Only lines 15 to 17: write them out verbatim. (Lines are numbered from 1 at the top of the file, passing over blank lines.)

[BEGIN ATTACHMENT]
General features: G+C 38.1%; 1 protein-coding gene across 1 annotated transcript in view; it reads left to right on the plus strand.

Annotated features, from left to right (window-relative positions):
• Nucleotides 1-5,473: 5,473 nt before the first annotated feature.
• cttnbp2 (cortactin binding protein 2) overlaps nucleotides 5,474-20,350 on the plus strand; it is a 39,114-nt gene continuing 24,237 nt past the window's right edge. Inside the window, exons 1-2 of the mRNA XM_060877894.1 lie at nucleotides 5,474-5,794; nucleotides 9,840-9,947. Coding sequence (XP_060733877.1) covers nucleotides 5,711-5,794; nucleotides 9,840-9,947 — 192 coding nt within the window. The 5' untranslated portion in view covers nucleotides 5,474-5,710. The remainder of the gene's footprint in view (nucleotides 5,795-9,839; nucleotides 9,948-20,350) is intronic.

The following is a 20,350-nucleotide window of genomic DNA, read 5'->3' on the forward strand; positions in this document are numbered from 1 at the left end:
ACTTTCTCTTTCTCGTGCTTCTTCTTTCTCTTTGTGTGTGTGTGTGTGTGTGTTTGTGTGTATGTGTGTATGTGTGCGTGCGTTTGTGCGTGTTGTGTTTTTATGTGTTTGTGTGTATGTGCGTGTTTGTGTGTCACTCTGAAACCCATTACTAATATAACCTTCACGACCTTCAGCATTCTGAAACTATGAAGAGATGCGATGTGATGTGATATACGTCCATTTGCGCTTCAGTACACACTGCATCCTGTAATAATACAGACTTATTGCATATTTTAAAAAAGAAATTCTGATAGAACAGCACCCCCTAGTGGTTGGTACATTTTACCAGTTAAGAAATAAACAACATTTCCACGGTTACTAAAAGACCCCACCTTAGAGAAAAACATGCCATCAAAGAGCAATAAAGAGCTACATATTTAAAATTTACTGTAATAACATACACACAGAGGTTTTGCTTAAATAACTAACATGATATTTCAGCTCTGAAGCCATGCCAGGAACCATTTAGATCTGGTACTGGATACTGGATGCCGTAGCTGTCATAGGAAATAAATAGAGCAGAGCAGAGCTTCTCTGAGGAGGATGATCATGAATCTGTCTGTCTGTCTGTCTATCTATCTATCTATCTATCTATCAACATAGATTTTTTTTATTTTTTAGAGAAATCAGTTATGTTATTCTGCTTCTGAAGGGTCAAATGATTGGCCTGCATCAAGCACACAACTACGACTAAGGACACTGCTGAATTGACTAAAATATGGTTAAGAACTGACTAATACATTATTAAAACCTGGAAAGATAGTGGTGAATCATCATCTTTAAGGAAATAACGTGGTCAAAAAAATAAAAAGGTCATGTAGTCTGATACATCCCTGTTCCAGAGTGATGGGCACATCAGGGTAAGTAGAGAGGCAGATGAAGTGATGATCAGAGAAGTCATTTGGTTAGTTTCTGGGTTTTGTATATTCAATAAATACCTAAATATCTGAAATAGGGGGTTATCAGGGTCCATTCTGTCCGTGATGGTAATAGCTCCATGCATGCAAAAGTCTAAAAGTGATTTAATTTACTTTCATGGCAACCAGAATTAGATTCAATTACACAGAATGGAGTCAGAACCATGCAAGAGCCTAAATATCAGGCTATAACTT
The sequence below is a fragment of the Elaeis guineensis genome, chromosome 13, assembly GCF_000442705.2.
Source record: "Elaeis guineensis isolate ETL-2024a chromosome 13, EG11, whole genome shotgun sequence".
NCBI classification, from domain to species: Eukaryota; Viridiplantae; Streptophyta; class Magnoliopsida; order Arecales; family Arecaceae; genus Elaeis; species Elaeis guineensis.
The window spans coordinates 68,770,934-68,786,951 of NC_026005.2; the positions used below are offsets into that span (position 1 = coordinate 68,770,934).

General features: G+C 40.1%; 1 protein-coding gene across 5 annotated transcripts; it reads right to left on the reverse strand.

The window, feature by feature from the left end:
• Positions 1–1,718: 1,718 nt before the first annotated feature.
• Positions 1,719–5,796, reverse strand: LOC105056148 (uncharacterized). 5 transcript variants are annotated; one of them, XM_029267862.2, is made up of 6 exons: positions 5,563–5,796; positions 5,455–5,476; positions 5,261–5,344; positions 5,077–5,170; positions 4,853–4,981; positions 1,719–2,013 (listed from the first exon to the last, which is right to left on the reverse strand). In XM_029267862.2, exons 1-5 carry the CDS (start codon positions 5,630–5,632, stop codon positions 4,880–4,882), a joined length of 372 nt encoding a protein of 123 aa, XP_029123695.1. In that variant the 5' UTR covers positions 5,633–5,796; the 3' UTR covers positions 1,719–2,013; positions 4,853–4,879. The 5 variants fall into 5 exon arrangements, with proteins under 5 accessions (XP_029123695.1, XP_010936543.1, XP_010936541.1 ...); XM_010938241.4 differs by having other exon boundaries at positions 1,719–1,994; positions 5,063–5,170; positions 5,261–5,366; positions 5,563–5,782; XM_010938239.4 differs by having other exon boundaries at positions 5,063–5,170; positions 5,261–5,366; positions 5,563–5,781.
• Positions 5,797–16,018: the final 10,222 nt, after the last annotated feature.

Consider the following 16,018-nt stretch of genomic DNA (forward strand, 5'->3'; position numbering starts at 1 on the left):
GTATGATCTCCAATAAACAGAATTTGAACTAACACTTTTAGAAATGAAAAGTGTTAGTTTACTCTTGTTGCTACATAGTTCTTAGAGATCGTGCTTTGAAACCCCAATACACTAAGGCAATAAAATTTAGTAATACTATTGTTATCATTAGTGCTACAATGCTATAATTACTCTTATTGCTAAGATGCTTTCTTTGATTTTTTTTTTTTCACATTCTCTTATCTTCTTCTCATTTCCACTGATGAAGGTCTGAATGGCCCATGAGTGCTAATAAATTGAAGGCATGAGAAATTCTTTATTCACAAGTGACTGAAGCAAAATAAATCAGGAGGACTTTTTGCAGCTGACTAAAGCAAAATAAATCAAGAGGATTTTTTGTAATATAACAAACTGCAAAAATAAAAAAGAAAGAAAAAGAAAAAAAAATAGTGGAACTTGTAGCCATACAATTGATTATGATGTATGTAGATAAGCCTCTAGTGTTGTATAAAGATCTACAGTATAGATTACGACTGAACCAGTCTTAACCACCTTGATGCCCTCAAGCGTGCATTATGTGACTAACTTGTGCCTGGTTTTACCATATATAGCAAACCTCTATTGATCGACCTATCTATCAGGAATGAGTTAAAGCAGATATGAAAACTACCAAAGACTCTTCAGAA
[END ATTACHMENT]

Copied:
• Positions 5,797–16,018: the final 10,222 nt, after the last annotated feature.

Consider the following 16,018-nt stretch of genomic DNA (forward strand, 5'->3'; position numbering starts at 1 on the left):
GTATGATCTCCAATAAACAGAATTTGAACTAACACTTTTAGAAATGAAAAGTGTTAGTTTACTCTTGTTGCTACATAGTTCTTAGAGATCGTGCTTTGAAACCCCAATACACTAAGGCAATAAAATTTAGTAATACTATTGTTATCATTAGTGCTACAATGCTATAATTACTCTTATTGCTAAGATGCTTTCTTTGATTTTTTTTTTTTCACATTCTCTTATCTTCTTCTCATTTCCACTGATGAAGGTCTGAATGGCCCATGAGTGCTAATAAATTGAAGGCATGAGAAATTCTTTATTCACAAGTGACTGAAGCAAAATAAATCAGGAGGACTTTTTGCAGCTGACTAAAGCAAAATAAATCAAGAGGATTTTTTGTAATATAACAAACTGCAAAAATAAAAAAGAAAGAAAAAGAAAAAAAAATAGTGGAACTTGTAGCCATACAATTGATTATGATGTATGTAGATAAGCCTCTAGTGTTGTATAAAGATCTACAGTATAGATTACGACTGAACCAGTCTTAACCACCTTGATGCCCTCAAGCGTGCATTATGTGACTAACTTGTGCCTGGTTTTACCATATATAGCAAACCTCTATTGATCGACCTATCTATCAGGAATGAGTTAAAGCAGATATGAAAACTACCAAAGACTCTTCAGAA